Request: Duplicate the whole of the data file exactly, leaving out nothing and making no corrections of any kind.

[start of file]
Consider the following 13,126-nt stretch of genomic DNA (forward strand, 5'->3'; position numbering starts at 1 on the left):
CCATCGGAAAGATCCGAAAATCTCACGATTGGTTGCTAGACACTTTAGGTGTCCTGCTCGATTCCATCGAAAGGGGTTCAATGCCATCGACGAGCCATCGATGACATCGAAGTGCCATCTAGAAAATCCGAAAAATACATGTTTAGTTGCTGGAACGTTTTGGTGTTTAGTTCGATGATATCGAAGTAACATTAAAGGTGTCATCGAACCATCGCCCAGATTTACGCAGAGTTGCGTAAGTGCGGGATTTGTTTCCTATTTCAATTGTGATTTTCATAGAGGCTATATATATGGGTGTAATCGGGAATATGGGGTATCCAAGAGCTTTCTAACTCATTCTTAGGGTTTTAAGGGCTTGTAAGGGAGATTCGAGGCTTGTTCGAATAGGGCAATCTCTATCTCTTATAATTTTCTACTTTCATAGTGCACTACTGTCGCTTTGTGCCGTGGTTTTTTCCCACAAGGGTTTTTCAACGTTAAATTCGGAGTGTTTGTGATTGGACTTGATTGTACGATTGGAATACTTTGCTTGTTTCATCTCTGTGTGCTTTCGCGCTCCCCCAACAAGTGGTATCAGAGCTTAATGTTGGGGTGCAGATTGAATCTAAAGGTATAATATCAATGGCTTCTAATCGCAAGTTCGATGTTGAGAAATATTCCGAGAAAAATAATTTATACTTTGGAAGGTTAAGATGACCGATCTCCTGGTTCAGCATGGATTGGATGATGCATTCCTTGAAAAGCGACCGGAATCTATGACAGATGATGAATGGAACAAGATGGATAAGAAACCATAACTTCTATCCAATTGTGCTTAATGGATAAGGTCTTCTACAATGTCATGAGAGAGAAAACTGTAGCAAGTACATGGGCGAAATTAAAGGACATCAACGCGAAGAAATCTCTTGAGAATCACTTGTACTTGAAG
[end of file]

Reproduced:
Consider the following 13,126-nt stretch of genomic DNA (forward strand, 5'->3'; position numbering starts at 1 on the left):
CCATCGGAAAGATCCGAAAATCTCACGATTGGTTGCTAGACACTTTAGGTGTCCTGCTCGATTCCATCGAAAGGGGTTCAATGCCATCGACGAGCCATCGATGACATCGAAGTGCCATCTAGAAAATCCGAAAAATACATGTTTAGTTGCTGGAACGTTTTGGTGTTTAGTTCGATGATATCGAAGTAACATTAAAGGTGTCATCGAACCATCGCCCAGATTTACGCAGAGTTGCGTAAGTGCGGGATTTGTTTCCTATTTCAATTGTGATTTTCATAGAGGCTATATATATGGGTGTAATCGGGAATATGGGGTATCCAAGAGCTTTCTAACTCATTCTTAGGGTTTTAAGGGCTTGTAAGGGAGATTCGAGGCTTGTTCGAATAGGGCAATCTCTATCTCTTATAATTTTCTACTTTCATAGTGCACTACTGTCGCTTTGTGCCGTGGTTTTTTCCCACAAGGGTTTTTCAACGTTAAATTCGGAGTGTTTGTGATTGGACTTGATTGTACGATTGGAATACTTTGCTTGTTTCATCTCTGTGTGCTTTCGCGCTCCCCCAACAAGTGGTATCAGAGCTTAATGTTGGGGTGCAGATTGAATCTAAAGGTATAATATCAATGGCTTCTAATCGCAAGTTCGATGTTGAGAAATATTCCGAGAAAAATAATTTATACTTTGGAAGGTTAAGATGACCGATCTCCTGGTTCAGCATGGATTGGATGATGCATTCCTTGAAAAGCGACCGGAATCTATGACAGATGATGAATGGAACAAGATGGATAAGAAACCATAACTTCTATCCAATTGTGCTTAATGGATAAGGTCTTCTACAATGTCATGAGAGAGAAAACTGTAGCAAGTACATGGGCGAAATTAAAGGACATCAACGCGAAGAAATCTCTTGAGAATCACTTGTACTTGAAG